TREASURE ISLAND - complete online book

The Famous Pirate Adventure by Robert Louis Stevenson.

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TREASURE ISLAND
The squire had had everything repaired, and the public rooms and the sign repainted, and had added some furniture—above all, a beautiful arm-chair for mother in the bar. He had found her a boy as an apprentice also, so that she should not want help while I was gone.
It was on seeing that boy that I understood, for the first time, my situation. I had thought up to that moment of the adventures before me, not at all of the home I was leaving; and now at the sight of this clumsy stranger, who was to stay here in my place beside my mother, I had my first attack of tears. I am afraid I led that boy a dog's life; for as he was new to the work, I had a hundred opportunities of setting him right and putting him down, and I was not slow to profit by them.
The night passed, and the next day, after dinner, Redruth and I were afoot again and on the road. I said good-by to mother and the cove where I had lived since I was born, and the dear old "Admiral Benbow"—since he was repainted, no longer quite so dear. One of my last thoughts was of the captain, who had so often strode along the beach with his cocked hat, his saber-cut cheek, and his old brass telescope. Next moment we had turned the corner and my home was out of sight.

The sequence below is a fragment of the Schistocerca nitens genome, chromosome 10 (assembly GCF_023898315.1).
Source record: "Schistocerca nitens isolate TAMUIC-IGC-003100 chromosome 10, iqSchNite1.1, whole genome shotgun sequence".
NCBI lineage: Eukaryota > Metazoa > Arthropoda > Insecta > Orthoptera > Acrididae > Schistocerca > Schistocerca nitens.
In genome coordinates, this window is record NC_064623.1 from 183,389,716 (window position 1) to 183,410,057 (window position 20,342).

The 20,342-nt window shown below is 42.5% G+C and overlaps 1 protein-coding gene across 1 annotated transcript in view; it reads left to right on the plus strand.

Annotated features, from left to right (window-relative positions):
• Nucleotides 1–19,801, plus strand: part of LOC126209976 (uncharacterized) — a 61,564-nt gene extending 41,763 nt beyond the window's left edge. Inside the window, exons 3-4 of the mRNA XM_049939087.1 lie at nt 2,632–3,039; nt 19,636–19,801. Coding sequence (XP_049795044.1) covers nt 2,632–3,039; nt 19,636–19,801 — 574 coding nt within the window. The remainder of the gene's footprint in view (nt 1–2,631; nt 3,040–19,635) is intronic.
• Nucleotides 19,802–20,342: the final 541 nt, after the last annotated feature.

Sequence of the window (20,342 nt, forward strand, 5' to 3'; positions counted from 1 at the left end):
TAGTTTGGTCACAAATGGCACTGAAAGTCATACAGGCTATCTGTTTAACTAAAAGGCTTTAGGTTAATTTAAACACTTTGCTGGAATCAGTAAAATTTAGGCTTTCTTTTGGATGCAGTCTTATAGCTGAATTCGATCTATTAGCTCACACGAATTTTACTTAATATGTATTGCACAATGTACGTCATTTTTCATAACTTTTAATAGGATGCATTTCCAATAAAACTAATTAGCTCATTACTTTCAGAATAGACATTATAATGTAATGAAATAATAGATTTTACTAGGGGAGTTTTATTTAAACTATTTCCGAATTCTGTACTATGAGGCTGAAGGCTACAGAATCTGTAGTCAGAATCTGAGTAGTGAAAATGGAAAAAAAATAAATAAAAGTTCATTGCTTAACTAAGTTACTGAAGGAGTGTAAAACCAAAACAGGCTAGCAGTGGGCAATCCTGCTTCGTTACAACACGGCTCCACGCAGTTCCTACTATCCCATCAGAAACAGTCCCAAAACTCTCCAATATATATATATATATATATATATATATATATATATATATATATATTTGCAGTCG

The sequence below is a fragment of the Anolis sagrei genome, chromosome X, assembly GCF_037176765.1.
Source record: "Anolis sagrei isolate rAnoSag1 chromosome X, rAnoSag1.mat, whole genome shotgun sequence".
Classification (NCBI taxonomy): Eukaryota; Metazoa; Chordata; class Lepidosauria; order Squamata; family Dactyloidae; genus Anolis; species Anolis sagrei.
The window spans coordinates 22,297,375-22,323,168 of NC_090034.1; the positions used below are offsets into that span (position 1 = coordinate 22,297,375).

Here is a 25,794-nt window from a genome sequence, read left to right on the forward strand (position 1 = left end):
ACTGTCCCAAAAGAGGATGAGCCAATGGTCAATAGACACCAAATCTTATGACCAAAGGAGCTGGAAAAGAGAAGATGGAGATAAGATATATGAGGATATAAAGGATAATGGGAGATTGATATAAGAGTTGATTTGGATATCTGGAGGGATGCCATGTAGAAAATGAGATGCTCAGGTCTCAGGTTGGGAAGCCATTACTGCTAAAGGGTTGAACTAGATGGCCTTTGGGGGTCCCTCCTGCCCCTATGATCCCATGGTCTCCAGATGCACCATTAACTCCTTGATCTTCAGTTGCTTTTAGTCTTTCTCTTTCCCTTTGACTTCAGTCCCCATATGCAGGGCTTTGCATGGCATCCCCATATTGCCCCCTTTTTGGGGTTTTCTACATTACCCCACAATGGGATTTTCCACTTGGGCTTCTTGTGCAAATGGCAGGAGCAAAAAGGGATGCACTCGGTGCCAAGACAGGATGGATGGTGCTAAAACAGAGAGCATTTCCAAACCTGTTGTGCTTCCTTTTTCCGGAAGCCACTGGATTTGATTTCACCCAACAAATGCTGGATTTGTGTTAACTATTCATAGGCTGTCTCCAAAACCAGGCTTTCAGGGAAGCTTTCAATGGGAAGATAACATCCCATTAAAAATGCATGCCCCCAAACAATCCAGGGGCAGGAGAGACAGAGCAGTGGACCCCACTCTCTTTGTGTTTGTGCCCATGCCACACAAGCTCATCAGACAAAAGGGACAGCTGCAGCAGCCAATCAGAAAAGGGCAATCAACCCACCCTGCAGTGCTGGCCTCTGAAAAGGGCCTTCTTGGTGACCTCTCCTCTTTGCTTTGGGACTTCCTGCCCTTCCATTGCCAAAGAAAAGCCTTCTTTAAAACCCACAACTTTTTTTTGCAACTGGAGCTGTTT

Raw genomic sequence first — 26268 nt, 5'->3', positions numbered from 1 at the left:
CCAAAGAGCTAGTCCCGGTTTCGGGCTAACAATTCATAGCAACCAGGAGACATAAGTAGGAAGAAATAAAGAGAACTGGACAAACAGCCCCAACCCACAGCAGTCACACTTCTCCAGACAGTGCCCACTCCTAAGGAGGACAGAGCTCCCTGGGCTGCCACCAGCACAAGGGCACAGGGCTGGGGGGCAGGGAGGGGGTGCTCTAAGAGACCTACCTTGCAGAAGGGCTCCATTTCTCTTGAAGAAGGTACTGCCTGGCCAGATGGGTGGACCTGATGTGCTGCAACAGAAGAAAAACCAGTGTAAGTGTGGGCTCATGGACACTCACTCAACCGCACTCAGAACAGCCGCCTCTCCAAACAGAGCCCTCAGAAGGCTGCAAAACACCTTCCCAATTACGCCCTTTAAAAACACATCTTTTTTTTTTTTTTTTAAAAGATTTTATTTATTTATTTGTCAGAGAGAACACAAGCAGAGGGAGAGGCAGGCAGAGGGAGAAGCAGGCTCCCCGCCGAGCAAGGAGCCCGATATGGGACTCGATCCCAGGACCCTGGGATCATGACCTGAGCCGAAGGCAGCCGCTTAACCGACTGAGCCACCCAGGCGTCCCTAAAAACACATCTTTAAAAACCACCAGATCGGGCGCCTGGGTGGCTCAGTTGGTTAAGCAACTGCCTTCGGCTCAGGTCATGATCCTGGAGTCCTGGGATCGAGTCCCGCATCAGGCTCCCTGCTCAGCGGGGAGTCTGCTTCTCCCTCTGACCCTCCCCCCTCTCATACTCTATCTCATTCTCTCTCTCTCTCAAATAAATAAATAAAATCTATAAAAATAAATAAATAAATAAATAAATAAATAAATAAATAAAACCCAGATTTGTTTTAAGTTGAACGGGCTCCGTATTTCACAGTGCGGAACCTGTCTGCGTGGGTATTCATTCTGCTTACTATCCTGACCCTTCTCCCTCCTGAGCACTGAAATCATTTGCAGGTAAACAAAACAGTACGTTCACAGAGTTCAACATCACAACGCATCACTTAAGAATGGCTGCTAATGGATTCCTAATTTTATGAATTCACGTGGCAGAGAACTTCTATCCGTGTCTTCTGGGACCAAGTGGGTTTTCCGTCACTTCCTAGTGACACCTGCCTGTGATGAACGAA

The mail picked us up about dusk at the "Royal George" on the heath. I was wedged in between Redruth and a stout old gentleman, and in spite of the swift motion and the cold night air I must have dozed a great deal from the very first, and then slept like a log up hill and down dale through stage after stage; for when I was awakened at last it was by a punch in the ribs, and I opened my eyes to find that we were standing still before a large building in a city street, and that the day had already broken a long time.
"Where are we?" I asked.
" Bristol," said Tom. " Get down."
Mr. Trelawney had taken up his residence at an inn far down the docks, to superintend the work upon the schooner. Thither we had now to walk, and our way, to my great delight, lay along the quays and beside the great multitude of ships of all sizes and
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